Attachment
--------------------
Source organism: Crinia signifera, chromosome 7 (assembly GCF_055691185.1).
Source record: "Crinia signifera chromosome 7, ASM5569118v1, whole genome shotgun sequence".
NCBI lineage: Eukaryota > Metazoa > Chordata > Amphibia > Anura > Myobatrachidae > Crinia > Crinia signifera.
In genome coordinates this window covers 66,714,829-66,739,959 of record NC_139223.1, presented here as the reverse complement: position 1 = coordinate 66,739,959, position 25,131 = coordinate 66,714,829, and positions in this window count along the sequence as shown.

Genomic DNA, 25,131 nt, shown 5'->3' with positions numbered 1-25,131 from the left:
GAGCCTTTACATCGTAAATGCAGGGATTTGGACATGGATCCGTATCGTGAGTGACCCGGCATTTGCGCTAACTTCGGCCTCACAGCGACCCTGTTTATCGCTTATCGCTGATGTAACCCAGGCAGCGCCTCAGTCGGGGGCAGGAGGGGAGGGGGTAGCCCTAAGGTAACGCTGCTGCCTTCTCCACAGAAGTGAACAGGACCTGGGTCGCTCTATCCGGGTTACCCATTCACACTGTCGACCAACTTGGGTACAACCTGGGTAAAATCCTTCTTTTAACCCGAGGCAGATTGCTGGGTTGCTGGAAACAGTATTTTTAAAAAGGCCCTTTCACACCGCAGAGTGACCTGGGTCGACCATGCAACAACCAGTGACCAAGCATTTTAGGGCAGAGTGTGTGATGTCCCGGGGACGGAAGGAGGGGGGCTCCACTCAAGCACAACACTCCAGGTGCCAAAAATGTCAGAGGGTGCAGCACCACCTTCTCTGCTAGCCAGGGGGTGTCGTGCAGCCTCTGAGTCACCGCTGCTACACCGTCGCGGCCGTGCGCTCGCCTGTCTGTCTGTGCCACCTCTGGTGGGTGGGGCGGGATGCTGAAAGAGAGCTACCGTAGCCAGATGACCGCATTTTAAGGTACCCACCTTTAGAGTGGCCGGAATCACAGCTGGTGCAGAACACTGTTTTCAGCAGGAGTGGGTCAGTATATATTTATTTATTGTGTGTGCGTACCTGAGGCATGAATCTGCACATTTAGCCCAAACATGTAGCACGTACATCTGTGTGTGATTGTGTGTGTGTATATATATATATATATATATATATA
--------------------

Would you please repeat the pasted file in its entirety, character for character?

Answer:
Source organism: Crinia signifera, chromosome 7 (assembly GCF_055691185.1).
Source record: "Crinia signifera chromosome 7, ASM5569118v1, whole genome shotgun sequence".
NCBI lineage: Eukaryota > Metazoa > Chordata > Amphibia > Anura > Myobatrachidae > Crinia > Crinia signifera.
In genome coordinates this window covers 66,714,829-66,739,959 of record NC_139223.1, presented here as the reverse complement: position 1 = coordinate 66,739,959, position 25,131 = coordinate 66,714,829, and positions in this window count along the sequence as shown.

Genomic DNA, 25,131 nt, shown 5'->3' with positions numbered 1-25,131 from the left:
GAGCCTTTACATCGTAAATGCAGGGATTTGGACATGGATCCGTATCGTGAGTGACCCGGCATTTGCGCTAACTTCGGCCTCACAGCGACCCTGTTTATCGCTTATCGCTGATGTAACCCAGGCAGCGCCTCAGTCGGGGGCAGGAGGGGAGGGGGTAGCCCTAAGGTAACGCTGCTGCCTTCTCCACAGAAGTGAACAGGACCTGGGTCGCTCTATCCGGGTTACCCATTCACACTGTCGACCAACTTGGGTACAACCTGGGTAAAATCCTTCTTTTAACCCGAGGCAGATTGCTGGGTTGCTGGAAACAGTATTTTTAAAAAGGCCCTTTCACACCGCAGAGTGACCTGGGTCGACCATGCAACAACCAGTGACCAAGCATTTTAGGGCAGAGTGTGTGATGTCCCGGGGACGGAAGGAGGGGGGCTCCACTCAAGCACAACACTCCAGGTGCCAAAAATGTCAGAGGGTGCAGCACCACCTTCTCTGCTAGCCAGGGGGTGTCGTGCAGCCTCTGAGTCACCGCTGCTACACCGTCGCGGCCGTGCGCTCGCCTGTCTGTCTGTGCCACCTCTGGTGGGTGGGGCGGGATGCTGAAAGAGAGCTACCGTAGCCAGATGACCGCATTTTAAGGTACCCACCTTTAGAGTGGCCGGAATCACAGCTGGTGCAGAACACTGTTTTCAGCAGGAGTGGGTCAGTATATATTTATTTATTGTGTGTGCGTACCTGAGGCATGAATCTGCACATTTAGCCCAAACATGTAGCACGTACATCTGTGTGTGATTGTGTGTGTGTATATATATATATATATATATATATA